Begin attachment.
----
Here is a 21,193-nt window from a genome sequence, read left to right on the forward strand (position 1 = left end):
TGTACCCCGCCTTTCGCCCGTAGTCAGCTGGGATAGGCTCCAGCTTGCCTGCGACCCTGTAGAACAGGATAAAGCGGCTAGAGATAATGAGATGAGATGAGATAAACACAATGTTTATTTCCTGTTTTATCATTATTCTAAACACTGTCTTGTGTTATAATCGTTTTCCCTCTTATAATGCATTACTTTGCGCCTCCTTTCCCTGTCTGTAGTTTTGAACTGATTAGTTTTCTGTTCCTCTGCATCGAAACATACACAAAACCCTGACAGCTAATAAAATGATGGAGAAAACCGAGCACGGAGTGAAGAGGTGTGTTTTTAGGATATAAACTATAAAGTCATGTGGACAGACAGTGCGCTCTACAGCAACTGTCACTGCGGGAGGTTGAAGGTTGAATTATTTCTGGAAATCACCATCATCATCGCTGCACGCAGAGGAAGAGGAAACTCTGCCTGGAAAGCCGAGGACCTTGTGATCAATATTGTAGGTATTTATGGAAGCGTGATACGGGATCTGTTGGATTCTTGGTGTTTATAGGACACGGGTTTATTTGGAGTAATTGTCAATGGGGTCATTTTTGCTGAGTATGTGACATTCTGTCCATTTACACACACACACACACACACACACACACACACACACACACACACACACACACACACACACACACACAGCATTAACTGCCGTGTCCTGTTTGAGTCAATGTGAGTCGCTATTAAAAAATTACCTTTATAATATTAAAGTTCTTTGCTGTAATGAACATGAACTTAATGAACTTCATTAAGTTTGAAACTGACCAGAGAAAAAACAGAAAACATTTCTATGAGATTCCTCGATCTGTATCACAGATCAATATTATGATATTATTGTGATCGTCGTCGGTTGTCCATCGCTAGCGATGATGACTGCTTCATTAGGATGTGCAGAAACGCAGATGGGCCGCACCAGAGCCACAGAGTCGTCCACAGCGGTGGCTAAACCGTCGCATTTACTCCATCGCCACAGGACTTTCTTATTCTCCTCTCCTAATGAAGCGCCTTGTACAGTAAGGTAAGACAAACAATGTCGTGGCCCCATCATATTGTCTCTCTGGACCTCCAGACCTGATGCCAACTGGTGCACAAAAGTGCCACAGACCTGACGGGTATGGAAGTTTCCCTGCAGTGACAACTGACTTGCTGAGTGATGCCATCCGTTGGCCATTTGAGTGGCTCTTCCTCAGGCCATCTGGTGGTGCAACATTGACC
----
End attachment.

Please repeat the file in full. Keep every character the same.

Here is a 21,193-nt window from a genome sequence, read left to right on the forward strand (position 1 = left end):
TGTACCCCGCCTTTCGCCCGTAGTCAGCTGGGATAGGCTCCAGCTTGCCTGCGACCCTGTAGAACAGGATAAAGCGGCTAGAGATAATGAGATGAGATGAGATAAACACAATGTTTATTTCCTGTTTTATCATTATTCTAAACACTGTCTTGTGTTATAATCGTTTTCCCTCTTATAATGCATTACTTTGCGCCTCCTTTCCCTGTCTGTAGTTTTGAACTGATTAGTTTTCTGTTCCTCTGCATCGAAACATACACAAAACCCTGACAGCTAATAAAATGATGGAGAAAACCGAGCACGGAGTGAAGAGGTGTGTTTTTAGGATATAAACTATAAAGTCATGTGGACAGACAGTGCGCTCTACAGCAACTGTCACTGCGGGAGGTTGAAGGTTGAATTATTTCTGGAAATCACCATCATCATCGCTGCACGCAGAGGAAGAGGAAACTCTGCCTGGAAAGCCGAGGACCTTGTGATCAATATTGTAGGTATTTATGGAAGCGTGATACGGGATCTGTTGGATTCTTGGTGTTTATAGGACACGGGTTTATTTGGAGTAATTGTCAATGGGGTCATTTTTGCTGAGTATGTGACATTCTGTCCATTTACACACACACACACACACACACACACACACACACACACACACACACACACACACACACACACACACAGCATTAACTGCCGTGTCCTGTTTGAGTCAATGTGAGTCGCTATTAAAAAATTACCTTTATAATATTAAAGTTCTTTGCTGTAATGAACATGAACTTAATGAACTTCATTAAGTTTGAAACTGACCAGAGAAAAAACAGAAAACATTTCTATGAGATTCCTCGATCTGTATCACAGATCAATATTATGATATTATTGTGATCGTCGTCGGTTGTCCATCGCTAGCGATGATGACTGCTTCATTAGGATGTGCAGAAACGCAGATGGGCCGCACCAGAGCCACAGAGTCGTCCACAGCGGTGGCTAAACCGTCGCATTTACTCCATCGCCACAGGACTTTCTTATTCTCCTCTCCTAATGAAGCGCCTTGTACAGTAAGGTAAGACAAACAATGTCGTGGCCCCATCATATTGTCTCTCTGGACCTCCAGACCTGATGCCAACTGGTGCACAAAAGTGCCACAGACCTGACGGGTATGGAAGTTTCCCTGCAGTGACAACTGACTTGCTGAGTGATGCCATCCGTTGGCCATTTGAGTGGCTCTTCCTCAGGCCATCTGGTGGTGCAACATTGACC